A ribbon cutting for a $1 million, new wing, which included an emergency room, was held in July of 1965. The project ran through the 1970s.

In 1975 new intensive care facilities were unveiled and demolition for phase III of the project was begun.

The hospital erected an 80th anniversary plaque in 1980, taking the anniversary date from the date the facility opened rather than its charter date.

The 1980s also saw the installation of an outpatient registration and reception area and a laboratory renovation and expansion.

In 1986, Jefferson Pavilion, long since diversified through renovations from just an immediate care facility transformed into the Jefferson Pavilion Maternal and Child Health Center.

The 1990s saw a new set of multi-phase renovations and modernization efforts through the Target Tomorrow expansion. Target Tomorrow saw installation of a new emergency care center, one-day surgery facilities and space for imaging services, amongst the larger renovations. The new emergency services area and entrance would open in 1997.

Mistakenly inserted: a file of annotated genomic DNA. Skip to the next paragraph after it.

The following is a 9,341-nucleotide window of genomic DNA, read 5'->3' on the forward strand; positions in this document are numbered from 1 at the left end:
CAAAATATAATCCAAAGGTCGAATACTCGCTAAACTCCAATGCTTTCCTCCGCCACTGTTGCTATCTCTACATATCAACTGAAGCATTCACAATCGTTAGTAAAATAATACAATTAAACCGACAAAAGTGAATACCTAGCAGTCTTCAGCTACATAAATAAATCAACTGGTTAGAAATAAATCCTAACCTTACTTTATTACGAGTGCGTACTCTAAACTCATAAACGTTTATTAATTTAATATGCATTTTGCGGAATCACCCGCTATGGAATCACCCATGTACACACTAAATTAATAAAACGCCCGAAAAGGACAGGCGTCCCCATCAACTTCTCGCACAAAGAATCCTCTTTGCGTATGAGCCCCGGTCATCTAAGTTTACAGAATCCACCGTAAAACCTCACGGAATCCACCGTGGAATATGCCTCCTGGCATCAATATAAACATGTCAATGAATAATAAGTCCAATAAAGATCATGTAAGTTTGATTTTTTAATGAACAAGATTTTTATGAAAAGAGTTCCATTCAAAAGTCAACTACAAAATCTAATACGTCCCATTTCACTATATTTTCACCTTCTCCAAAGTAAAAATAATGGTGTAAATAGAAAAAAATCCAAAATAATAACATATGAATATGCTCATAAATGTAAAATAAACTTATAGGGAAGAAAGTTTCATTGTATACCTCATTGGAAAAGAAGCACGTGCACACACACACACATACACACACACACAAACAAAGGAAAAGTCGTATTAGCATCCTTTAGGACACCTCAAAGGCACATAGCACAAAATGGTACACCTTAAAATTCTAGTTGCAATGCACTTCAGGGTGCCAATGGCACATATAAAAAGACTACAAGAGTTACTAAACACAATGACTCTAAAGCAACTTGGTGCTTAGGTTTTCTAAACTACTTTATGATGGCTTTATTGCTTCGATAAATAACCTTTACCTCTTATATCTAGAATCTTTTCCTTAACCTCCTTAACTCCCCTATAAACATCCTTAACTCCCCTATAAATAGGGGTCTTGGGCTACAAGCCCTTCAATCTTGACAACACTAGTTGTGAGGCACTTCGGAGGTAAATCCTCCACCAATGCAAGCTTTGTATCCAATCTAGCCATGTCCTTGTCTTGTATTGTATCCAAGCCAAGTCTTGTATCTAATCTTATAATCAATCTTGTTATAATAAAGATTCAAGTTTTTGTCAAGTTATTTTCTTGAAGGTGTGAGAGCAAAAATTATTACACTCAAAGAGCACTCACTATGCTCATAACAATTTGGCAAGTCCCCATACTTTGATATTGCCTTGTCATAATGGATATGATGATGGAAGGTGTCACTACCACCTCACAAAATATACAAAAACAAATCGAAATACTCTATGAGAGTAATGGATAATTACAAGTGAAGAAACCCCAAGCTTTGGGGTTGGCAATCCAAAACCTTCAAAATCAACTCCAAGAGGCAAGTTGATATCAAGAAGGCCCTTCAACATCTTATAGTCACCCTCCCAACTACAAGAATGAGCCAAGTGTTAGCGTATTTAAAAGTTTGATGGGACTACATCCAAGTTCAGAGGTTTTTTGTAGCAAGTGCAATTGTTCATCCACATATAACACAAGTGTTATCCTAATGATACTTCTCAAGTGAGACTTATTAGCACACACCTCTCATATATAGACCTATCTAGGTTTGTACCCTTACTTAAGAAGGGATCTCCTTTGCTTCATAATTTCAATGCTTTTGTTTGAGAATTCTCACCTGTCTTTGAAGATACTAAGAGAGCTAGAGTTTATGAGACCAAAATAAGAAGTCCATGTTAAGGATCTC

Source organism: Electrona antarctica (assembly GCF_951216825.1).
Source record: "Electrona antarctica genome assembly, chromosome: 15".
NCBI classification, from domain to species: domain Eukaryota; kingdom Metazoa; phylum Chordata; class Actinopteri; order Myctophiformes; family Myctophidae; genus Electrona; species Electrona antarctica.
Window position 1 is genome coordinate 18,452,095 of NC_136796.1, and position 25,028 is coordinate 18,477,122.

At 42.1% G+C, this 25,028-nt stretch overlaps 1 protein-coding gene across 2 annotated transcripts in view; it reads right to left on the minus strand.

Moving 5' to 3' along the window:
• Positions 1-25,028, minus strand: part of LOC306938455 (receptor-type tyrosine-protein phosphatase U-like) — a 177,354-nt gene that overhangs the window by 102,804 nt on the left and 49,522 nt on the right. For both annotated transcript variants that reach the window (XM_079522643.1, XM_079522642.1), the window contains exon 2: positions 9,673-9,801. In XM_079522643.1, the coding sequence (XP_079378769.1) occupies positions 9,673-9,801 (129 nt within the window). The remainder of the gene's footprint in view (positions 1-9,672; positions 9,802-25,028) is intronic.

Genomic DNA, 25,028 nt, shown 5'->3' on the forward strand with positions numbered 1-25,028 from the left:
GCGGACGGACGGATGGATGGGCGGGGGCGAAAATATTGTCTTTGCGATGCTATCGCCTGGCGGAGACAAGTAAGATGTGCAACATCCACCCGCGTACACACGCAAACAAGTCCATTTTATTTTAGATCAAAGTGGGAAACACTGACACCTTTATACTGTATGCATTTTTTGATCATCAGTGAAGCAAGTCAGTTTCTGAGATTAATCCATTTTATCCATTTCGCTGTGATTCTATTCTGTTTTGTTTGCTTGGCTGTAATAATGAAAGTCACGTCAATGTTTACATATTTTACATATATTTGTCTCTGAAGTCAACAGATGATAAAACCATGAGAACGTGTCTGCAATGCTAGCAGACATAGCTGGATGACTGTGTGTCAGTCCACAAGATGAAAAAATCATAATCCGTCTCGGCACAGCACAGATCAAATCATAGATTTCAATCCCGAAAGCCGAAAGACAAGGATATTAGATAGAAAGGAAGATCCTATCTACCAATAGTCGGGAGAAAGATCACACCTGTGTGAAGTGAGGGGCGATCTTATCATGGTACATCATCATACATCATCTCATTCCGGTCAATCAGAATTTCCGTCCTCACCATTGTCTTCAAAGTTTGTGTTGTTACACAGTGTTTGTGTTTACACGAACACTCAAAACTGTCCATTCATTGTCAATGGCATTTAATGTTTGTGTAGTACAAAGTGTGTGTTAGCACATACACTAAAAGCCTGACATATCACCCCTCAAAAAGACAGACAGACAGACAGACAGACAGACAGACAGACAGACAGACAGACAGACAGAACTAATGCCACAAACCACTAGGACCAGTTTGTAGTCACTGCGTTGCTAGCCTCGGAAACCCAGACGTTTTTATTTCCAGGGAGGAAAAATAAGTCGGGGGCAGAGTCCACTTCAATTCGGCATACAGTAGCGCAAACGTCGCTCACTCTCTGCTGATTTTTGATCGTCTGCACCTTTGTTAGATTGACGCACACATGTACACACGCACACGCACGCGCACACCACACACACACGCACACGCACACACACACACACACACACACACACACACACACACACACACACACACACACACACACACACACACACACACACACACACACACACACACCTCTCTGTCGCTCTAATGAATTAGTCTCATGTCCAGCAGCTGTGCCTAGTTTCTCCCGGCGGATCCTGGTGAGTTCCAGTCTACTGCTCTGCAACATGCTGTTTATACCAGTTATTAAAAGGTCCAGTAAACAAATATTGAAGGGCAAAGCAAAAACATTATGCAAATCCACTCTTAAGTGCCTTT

In 1998, the hospital would celebrate its 100th birthday, this time using the date of the original charter.

The 1990s would also see the opening of, first, the Crescent Park Health Clinic, and, later, the Crescent Park Dental Clinic.

In 2002, ground was broken for Warren General’s Cancer Center, which has grown to be a world-class facility. Expansion of the cancer center has continued into recent years and completed the latest expansion in 2013. This was possible through the generosity of the community and funds raised during the “Here We Grow” capital campaign. The facility doubled the number of infusion treatment chairs and exam rooms to adjust for the growing patient volumes seen at the cancer care center.

Today, Warren General continues a long tradition of providing and supporting a wide variety of primary care services. The facility represents numerous, wide-ranging services aimed at providing comprehensive health care to the community.

In all, the facility has grown to be a full-service hospital with more than 80 beds. As in the past, present and future, Warren General Hospital continues to serve as an independent community hospital providing community care with quality and compassion.

If you have any questions regarding services that Warren General Hospital offers, please call 723-3300 or visit our website at wgh.org.